WORLDVIEW: Silent night
RICHMOND, Va. (BP)--Message spotted on a church sign: "Christmas: expectant hush, not last-minute rush."
Rush we can do. Hush, not so much.
Given a choice between a day of silence and stillness or of noise and distraction, the average American probably would choose the latter –- out of habit if nothing else.
Silence makes many of us uncomfortable, even anxious. So we lunge for the remote or the iPod. Silence encourages reflection, but we are not a reflective people. Silence prepares the heart for prayer, but we're too busy multi-tasking. Silence enables us to hear the still, small voice of God, but we don't have the patience to wait for Him to speak.
"Patient waiting is not a strong point in the dominant culture," observes Christian scholar Ronald P. Byars. "We are a people in a hurry. We are in a hurry for Christmas, too, and so the parties, the feasting, the decorating and the carols begin early."
But Advent, the month preceding Christmas on the traditional church calendar, teaches us "that some things cannot be rushed," Byars writes. This season of expectant waiting, he explains, is "directed toward the future. That is no small thing for us who live in a culture that is almost entirely present-oriented, both forgetful of the past and fearful of the future."
God cannot be rushed. He promised the birth of the Messiah centuries before the actual event. It occurred on a silent and holy night in a little town. No one but the shepherds and a few wise men from the east noticed. With the exception of King Herod, the movers and shakers of the time had no inkling Jesus existed until decades later, when He changed the world forever. They, like us, were too distracted by other things.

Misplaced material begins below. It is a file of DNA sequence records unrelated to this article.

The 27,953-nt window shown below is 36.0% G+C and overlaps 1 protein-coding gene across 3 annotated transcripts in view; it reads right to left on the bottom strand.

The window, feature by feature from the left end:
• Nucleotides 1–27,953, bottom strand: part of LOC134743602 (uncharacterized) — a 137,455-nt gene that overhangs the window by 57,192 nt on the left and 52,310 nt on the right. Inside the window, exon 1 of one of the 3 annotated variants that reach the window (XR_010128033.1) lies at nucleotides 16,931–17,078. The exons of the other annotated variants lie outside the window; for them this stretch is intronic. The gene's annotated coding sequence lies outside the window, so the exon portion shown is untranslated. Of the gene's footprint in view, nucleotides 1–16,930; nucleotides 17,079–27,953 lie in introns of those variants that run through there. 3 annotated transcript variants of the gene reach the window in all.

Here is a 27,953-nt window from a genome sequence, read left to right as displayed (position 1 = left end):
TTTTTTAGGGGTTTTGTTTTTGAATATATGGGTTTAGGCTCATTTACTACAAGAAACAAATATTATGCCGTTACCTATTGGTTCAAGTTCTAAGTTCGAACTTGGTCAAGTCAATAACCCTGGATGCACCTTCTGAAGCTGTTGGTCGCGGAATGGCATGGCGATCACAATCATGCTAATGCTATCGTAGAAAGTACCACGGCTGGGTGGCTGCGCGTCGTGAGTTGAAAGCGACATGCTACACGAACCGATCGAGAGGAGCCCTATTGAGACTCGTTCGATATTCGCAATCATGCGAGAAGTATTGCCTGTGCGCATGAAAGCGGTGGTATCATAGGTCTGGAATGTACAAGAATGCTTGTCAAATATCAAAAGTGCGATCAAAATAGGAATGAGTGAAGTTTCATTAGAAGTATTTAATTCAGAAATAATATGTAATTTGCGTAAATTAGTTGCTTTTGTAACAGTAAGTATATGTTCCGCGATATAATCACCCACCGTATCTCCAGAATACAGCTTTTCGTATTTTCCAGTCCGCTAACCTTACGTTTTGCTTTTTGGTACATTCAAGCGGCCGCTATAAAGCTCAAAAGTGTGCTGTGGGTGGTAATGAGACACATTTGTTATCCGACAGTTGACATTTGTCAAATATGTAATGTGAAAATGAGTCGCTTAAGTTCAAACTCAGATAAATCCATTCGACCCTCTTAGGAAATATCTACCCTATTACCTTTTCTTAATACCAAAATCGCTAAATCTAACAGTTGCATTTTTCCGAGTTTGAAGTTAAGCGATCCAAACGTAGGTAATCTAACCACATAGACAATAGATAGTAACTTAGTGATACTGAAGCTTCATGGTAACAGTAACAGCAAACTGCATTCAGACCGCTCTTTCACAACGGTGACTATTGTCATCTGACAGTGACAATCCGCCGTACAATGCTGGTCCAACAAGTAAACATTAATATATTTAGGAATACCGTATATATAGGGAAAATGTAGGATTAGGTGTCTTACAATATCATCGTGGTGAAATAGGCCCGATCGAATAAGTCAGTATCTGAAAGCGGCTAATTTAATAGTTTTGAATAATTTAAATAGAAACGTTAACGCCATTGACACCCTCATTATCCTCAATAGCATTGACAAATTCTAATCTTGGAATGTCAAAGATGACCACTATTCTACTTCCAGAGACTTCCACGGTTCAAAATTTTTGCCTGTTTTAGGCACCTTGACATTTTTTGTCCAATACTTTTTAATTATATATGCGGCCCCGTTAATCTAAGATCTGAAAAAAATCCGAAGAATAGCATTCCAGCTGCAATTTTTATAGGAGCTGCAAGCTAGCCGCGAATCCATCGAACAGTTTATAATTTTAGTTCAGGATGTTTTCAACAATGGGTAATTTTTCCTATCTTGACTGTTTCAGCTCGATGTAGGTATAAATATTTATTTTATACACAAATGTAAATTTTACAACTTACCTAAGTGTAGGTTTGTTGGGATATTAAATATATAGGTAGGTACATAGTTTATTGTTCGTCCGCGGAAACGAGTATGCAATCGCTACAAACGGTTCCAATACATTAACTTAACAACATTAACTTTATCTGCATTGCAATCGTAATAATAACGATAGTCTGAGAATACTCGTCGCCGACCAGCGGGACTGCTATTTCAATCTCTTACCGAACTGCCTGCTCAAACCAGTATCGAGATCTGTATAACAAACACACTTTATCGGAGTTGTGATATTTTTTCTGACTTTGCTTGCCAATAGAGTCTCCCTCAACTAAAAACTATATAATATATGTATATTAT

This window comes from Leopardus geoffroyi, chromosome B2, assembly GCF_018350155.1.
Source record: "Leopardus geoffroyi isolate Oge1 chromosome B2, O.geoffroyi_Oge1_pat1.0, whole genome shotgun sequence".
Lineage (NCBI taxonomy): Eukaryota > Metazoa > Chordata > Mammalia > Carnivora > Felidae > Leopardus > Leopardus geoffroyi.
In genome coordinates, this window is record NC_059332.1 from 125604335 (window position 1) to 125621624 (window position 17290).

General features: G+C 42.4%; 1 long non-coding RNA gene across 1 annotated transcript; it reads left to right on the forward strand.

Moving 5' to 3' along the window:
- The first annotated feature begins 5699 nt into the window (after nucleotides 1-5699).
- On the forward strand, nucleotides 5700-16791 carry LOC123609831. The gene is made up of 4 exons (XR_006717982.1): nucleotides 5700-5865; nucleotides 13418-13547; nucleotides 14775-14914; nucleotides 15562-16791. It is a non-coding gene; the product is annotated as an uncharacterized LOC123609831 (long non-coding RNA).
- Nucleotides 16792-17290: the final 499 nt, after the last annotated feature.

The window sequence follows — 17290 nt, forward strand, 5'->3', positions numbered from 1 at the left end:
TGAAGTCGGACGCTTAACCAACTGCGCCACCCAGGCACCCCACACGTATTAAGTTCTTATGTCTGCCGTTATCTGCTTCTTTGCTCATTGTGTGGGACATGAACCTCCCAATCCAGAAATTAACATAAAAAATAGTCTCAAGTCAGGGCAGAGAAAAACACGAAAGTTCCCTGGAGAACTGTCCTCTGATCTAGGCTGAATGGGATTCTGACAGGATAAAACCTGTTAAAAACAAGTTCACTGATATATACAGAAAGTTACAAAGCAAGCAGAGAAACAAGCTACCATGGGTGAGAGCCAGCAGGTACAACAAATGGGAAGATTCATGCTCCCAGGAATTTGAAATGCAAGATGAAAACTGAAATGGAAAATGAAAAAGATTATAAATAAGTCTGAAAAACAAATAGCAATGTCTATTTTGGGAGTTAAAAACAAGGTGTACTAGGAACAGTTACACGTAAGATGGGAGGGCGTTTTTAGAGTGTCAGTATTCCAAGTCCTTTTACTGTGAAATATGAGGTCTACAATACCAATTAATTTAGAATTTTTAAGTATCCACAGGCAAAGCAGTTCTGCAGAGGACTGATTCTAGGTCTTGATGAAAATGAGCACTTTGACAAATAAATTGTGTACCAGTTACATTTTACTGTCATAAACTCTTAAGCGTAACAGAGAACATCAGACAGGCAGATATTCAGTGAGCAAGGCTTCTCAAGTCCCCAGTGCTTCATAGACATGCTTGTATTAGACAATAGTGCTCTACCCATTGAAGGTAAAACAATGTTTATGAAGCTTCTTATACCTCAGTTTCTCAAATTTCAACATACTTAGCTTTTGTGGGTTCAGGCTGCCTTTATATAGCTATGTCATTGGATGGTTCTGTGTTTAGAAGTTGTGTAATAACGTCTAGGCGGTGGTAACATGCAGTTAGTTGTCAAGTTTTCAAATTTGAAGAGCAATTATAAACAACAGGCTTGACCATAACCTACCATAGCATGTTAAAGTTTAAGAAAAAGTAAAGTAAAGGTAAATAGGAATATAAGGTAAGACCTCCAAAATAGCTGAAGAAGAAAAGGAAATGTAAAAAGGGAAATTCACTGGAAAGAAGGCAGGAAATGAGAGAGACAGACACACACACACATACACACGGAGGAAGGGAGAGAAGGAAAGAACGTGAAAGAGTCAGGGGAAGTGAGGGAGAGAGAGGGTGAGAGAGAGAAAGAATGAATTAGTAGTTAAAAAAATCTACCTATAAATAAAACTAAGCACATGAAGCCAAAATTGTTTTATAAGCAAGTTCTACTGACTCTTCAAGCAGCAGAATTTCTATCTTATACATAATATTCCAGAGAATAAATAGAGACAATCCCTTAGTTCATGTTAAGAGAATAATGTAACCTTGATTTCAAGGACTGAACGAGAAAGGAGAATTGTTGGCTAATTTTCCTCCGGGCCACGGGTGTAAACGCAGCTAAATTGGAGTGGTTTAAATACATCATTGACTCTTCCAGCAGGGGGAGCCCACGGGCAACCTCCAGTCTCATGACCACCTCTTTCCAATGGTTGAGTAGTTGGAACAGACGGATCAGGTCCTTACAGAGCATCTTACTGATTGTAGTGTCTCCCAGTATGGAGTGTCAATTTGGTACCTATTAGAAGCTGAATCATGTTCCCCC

Of all the devil's weapons, one of the most insidious is one of the most mundane: noise. Pointless noise. Endless noise. Cell phone ringtone PDA laptop inbox voicemail pager TV radio video traffic subwoofer leaf blower noise. Sound and fury, signifying nothing.
Static distraction has become a pandemic, spreading globally from technological societies to places that once were quiet. Truly silent places are becoming almost impossible to find. Connectivity is a blessing and a curse: It brings information, education, opportunity -– and the Gospel –- to peoples once imprisoned in ignorance and isolation. It also brings ceaseless noise.
Not just actual, physical noise, but the continuous mental and spiritual static that drowns out the voice of God. He is patient, but He will not compete with lesser things for our attention.
Say what you will about the excesses and eccentricities of Christian hermits through the ages. They have something profound to teach us about silence. The Desert Fathers first retreated to the Egyptian wilderness in the very early centuries of the church. They sought holiness and purity. They sought spiritual renewal. Most of all, they sought the deep stillness of the desert in order to listen to God with undistracted attention and love Him with undivided hearts.
In that respect, they followed the example of Christ, who sought His Father in lonely places and in the silent watches of the night.
If you were quiet, truly quiet, before the Lord for an hour or a day, what might He say? Perhaps He would ask if you love Him. Perhaps He would heal an old hurt. Perhaps He would give you a glimpse of His burning heart for the lost peoples of the world, hungry to be told the story of Jesus.
Perhaps He would say nothing at all. He might just want to spend some quiet time with you, Father and child. He leads us beside still waters to restore our souls. "My soul, wait in silence for God only, for my hope is from Him" (Psalm 62:5).
What, exactly, is your rush? Where are you going that is so important? Do you really need to be hyper-connected while you're getting there? Did you just speed past the Bethlehem exit on your urgent journey?
MapQuest doesn't show the way to the stable in Bethlehem. GPS can't get you there. The destination can be found only by waiting, in silence, like the shepherds on the hills under the stars.
Listen to an audio version of this column here.